Ode to Husky Stadium was a labor of love
Posted by Don Shelton
Husky Stadium spoke to me.
In a phone call to Don James. Lunch with Jim Lambright. An email to Lincoln Kennedy. For a month, the ghosts of 91 years of college football came calling. And I listened.
The place where Washington football has been played since 1920 staged its final game Saturday before a $250 million, 22-month renovation began. But before Oregon beat the Huskies and demolition began, The Seattle Times wanted to give the old place a proper sendoff.
We decided to say goodbye by giving voice to some of the icons who played, coached, worked and cheered there over the years as part of a Sunday project. Our package also included photos, video, story, historical timeline, readers' memories and polls. But we felt that letting some of the people who made Husky Stadium special tell us -- in their own words -- what it meant to them would be a special epithet.
I was the lucky guy who got to talk to most of them. Over the past month. I posed two questions: 1) What does Husky Stadium mean to you? 2) What's your most memorable moment?
Then I sat down and drew up a list of a dozen or so icons of Husky football. You can guess most of the names. James and Lambright were on the short list. So were Hugh McElhenny, Rick Redman, Sonny Sixkiller, Warren Moon and Joe Steele. I also decided I wanted to go beyond players and coaches and talk to others who were essential to Husky Stadium. So I added Robb Weller, a yell leader who some (falsely, apparently) credit with inventing the wave in 1981, and Gertrude Peoples, the longtime academic adviser. I also added Bruce King and Bob Rondeau, a couple of broadcasters who brought Husky football to life for decades.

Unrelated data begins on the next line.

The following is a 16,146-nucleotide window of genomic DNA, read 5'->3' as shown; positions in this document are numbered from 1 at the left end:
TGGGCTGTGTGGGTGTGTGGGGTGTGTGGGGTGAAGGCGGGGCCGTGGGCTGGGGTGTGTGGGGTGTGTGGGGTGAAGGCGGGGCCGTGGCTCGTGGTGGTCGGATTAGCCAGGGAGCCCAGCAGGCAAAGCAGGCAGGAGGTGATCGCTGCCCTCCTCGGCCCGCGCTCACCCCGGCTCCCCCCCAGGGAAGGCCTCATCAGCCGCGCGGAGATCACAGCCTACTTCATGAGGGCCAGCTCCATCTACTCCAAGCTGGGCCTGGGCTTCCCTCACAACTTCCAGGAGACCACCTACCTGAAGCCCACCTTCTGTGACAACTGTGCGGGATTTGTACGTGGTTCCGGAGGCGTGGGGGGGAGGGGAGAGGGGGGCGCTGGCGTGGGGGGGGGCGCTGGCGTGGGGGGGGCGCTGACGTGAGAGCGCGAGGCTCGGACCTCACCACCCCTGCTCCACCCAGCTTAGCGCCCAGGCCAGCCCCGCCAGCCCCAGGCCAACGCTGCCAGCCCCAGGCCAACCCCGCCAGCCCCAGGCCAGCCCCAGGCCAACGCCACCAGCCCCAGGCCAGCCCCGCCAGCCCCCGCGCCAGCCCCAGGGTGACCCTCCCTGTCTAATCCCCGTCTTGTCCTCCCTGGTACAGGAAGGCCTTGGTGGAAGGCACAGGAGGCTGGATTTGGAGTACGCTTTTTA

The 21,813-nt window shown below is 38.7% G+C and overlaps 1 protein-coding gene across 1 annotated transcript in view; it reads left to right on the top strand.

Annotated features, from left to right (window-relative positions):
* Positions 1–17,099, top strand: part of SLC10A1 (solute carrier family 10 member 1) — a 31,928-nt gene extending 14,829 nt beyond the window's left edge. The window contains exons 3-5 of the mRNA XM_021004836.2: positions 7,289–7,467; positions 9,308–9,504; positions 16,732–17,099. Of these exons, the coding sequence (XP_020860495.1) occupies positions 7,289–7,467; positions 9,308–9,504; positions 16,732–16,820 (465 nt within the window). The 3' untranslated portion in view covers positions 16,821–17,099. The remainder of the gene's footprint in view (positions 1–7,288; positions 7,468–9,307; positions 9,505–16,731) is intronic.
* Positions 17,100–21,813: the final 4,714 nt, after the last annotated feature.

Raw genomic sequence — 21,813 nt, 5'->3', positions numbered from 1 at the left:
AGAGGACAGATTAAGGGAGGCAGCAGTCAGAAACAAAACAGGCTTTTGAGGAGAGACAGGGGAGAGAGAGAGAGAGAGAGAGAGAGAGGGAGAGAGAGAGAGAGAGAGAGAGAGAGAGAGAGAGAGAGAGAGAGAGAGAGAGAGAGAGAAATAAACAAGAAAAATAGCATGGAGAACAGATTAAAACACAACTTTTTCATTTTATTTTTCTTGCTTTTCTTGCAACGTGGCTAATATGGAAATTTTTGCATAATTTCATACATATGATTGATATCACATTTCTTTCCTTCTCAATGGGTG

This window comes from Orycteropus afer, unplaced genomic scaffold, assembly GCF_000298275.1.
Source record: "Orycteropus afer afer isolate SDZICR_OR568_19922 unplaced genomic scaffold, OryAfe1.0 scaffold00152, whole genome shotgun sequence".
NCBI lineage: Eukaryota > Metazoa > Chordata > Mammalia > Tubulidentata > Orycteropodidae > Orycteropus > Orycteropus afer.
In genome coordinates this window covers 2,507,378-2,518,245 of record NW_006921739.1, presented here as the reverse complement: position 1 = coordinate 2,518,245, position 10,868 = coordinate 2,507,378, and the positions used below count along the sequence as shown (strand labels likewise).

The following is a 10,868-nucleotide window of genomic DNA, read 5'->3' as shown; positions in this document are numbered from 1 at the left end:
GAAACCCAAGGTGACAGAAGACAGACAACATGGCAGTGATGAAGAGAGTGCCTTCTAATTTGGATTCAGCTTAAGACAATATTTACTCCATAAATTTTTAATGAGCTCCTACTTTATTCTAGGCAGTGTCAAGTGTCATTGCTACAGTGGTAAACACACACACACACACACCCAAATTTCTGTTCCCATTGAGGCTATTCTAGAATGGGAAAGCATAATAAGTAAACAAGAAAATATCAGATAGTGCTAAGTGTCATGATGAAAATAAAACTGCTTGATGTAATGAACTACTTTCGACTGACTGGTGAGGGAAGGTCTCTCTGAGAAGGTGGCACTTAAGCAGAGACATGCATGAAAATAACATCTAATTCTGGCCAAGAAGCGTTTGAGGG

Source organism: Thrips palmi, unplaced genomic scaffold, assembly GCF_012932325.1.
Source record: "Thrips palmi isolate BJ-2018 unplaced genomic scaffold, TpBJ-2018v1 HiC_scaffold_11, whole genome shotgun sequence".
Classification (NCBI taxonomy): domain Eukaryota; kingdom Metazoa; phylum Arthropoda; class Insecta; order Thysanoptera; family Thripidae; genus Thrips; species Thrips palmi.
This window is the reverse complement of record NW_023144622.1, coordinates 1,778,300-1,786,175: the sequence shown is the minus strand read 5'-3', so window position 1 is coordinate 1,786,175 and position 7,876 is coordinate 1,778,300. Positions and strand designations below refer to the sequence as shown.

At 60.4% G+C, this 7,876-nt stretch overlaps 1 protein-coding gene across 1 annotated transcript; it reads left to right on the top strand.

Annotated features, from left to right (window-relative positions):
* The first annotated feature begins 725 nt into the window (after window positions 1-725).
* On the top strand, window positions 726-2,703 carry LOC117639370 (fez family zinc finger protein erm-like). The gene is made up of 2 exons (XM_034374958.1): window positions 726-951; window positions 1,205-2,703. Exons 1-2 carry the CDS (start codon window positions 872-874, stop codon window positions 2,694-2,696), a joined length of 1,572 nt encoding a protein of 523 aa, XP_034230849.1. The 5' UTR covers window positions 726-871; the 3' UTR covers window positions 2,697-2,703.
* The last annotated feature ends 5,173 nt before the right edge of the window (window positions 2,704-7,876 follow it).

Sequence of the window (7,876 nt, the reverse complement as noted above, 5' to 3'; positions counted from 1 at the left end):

Then I called. And called. And emailed. And texted. And called some more.
As sports editor, I'm paid to edit stories, go to meetings and make sure we make budget, among other things. Once upon a time, I was paid to cover Husky football for a couple of different newspapers, and later I was paid to go to games and help assign stories and gather quotes for The Seattle Times. Over more than 30 years, I saw Moon, Steele and Steve Emtman play. I asked James and Lambright questions.
I was there when Steve Pelluer beat Michigan with a touchdown pass and a two-point conversion back in 1983. I also was there when USC's Todd Marinovich said, "All I saw was purple," after Emtman and Lambo's defense left him dazed and humbled.
So, in a sense, this was a blast from my past. As I spoke to some of the legends of Husky football I suppose I was reliving some of those glory days right along with them. And saying goodbye (at least for a while) to the place where so many of those memories were made.
One by one, my calls were returned and my emails were answered. What struck me as I typed up the comments was the almost reverential tone with which people think of Husky Stadium. They spoke as if the place had a special magic that went beyond wins and losses. The unparalleled view, the deafening crowd noise, the mysterious tunnel and the precarious press box kept coming up. Certain plays and games also were mentioned again and again. The Warren Moon-to-Spider Gaines miracle reception against WSU in 1975. The Don McKeta screen pass-and-dash against Oregon in 1960.
Placed end to end, the words wove a complete picture of Husky Stadium, an image that I never really fully understood before.